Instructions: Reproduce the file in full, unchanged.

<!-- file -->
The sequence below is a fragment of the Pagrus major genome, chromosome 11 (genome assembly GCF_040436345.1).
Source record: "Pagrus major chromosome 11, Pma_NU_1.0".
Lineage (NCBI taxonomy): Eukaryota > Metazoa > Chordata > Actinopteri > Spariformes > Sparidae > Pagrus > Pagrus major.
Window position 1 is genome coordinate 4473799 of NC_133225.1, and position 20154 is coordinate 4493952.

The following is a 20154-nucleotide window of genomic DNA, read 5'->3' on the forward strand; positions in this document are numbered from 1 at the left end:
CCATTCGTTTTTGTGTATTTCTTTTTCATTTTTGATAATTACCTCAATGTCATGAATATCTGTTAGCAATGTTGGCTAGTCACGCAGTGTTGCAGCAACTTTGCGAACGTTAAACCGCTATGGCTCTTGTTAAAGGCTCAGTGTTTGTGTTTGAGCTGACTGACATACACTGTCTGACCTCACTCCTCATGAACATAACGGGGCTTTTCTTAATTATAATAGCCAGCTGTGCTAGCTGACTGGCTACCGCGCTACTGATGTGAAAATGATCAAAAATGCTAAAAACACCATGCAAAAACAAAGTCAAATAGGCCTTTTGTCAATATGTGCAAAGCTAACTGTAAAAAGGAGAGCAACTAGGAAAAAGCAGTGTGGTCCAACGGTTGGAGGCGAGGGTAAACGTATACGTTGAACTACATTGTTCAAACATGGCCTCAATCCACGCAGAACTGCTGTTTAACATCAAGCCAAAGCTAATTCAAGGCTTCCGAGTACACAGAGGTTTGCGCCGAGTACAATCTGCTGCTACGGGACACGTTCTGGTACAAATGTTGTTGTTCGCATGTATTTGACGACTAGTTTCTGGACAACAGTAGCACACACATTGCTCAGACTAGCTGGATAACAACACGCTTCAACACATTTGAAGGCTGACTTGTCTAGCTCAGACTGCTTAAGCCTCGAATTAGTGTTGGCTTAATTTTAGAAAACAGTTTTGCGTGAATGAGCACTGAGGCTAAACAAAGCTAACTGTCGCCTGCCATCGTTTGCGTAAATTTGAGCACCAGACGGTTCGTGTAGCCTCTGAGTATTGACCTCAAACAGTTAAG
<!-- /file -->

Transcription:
The sequence below is a fragment of the Pagrus major genome, chromosome 11 (genome assembly GCF_040436345.1).
Source record: "Pagrus major chromosome 11, Pma_NU_1.0".
Lineage (NCBI taxonomy): Eukaryota > Metazoa > Chordata > Actinopteri > Spariformes > Sparidae > Pagrus > Pagrus major.
Window position 1 is genome coordinate 4473799 of NC_133225.1, and position 20154 is coordinate 4493952.

The following is a 20154-nucleotide window of genomic DNA, read 5'->3' on the forward strand; positions in this document are numbered from 1 at the left end:
CCATTCGTTTTTGTGTATTTCTTTTTCATTTTTGATAATTACCTCAATGTCATGAATATCTGTTAGCAATGTTGGCTAGTCACGCAGTGTTGCAGCAACTTTGCGAACGTTAAACCGCTATGGCTCTTGTTAAAGGCTCAGTGTTTGTGTTTGAGCTGACTGACATACACTGTCTGACCTCACTCCTCATGAACATAACGGGGCTTTTCTTAATTATAATAGCCAGCTGTGCTAGCTGACTGGCTACCGCGCTACTGATGTGAAAATGATCAAAAATGCTAAAAACACCATGCAAAAACAAAGTCAAATAGGCCTTTTGTCAATATGTGCAAAGCTAACTGTAAAAAGGAGAGCAACTAGGAAAAAGCAGTGTGGTCCAACGGTTGGAGGCGAGGGTAAACGTATACGTTGAACTACATTGTTCAAACATGGCCTCAATCCACGCAGAACTGCTGTTTAACATCAAGCCAAAGCTAATTCAAGGCTTCCGAGTACACAGAGGTTTGCGCCGAGTACAATCTGCTGCTACGGGACACGTTCTGGTACAAATGTTGTTGTTCGCATGTATTTGACGACTAGTTTCTGGACAACAGTAGCACACACATTGCTCAGACTAGCTGGATAACAACACGCTTCAACACATTTGAAGGCTGACTTGTCTAGCTCAGACTGCTTAAGCCTCGAATTAGTGTTGGCTTAATTTTAGAAAACAGTTTTGCGTGAATGAGCACTGAGGCTAAACAAAGCTAACTGTCGCCTGCCATCGTTTGCGTAAATTTGAGCACCAGACGGTTCGTGTAGCCTCTGAGTATTGACCTCAAACAGTTAAG